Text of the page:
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Genes Dev. 2005 Nov 1;19(21):2546-59. Epub 2005 Oct 17.

A telomeric repeat sequence adjacent to a DNA double-stranded break produces an anticheckpoint.

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  • 1Molecular and Cellular Biology Department, University of Arizona, Tucson, Arizona 85721, USA.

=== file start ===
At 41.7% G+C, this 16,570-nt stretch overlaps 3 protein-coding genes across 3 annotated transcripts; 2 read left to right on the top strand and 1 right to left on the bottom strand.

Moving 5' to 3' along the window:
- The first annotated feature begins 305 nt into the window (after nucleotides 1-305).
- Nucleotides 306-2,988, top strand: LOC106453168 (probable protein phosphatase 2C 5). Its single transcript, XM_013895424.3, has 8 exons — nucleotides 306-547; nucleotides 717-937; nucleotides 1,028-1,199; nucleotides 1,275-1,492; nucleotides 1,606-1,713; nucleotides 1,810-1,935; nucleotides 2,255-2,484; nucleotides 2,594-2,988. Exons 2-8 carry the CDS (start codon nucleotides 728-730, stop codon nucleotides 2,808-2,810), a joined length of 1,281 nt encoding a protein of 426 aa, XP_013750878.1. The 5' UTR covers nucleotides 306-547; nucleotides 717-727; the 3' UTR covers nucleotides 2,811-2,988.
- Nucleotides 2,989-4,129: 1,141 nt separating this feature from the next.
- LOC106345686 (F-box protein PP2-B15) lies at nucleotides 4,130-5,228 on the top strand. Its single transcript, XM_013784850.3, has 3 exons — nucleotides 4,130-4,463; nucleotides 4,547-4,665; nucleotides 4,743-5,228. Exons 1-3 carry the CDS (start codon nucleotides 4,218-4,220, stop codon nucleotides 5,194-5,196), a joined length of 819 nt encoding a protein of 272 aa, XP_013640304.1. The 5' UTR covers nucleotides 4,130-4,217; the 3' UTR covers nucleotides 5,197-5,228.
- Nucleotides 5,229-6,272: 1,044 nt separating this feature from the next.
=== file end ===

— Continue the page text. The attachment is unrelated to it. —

Telomeres are complex structures that serve to protect chromosome ends. Here we provide evidence that in Saccharomyces cerevisiae telomeres may contain an anticheckpoint activity that prevents chromosome ends from signaling cell cycle arrest. We found that an internal tract of telomeric repeats inhibited DNA damage checkpoint signaling from adjacent double-strand breaks (DSBs); cell cycle arrest lasted 8-12 h from a normal DSB, whereas it lasted only 1-2 h from a DSB adjacent to a telomeric repeat. The shortened or abridged arrest was not the result of DNA repair, nor reduced amounts of single-stranded DNA, nor of adaptation. The molecular identity of this telomere repeat-associated anticheckpoint activity is unknown, though it is not dependent upon telomerase or telomere-proximal gene silencing. The anticheckpoint may inhibit the ATR yeast ortholog Mec1 because Rad9 and Rad53 became dephosphorylated and inactivated during the abridged arrest. The anticheckpoint acts regionally; it inhibited signaling from DNA breaks up to 0.6 kb away from the telomeric repeat but not from a DSB present on a separate chromosome. We propose that after formation of the DSB near the telomeric repeat, a mature telomere forms in 1-2 h, and the telomere then contains proteins that inhibit checkpoint signaling from nearby DNA breaks.

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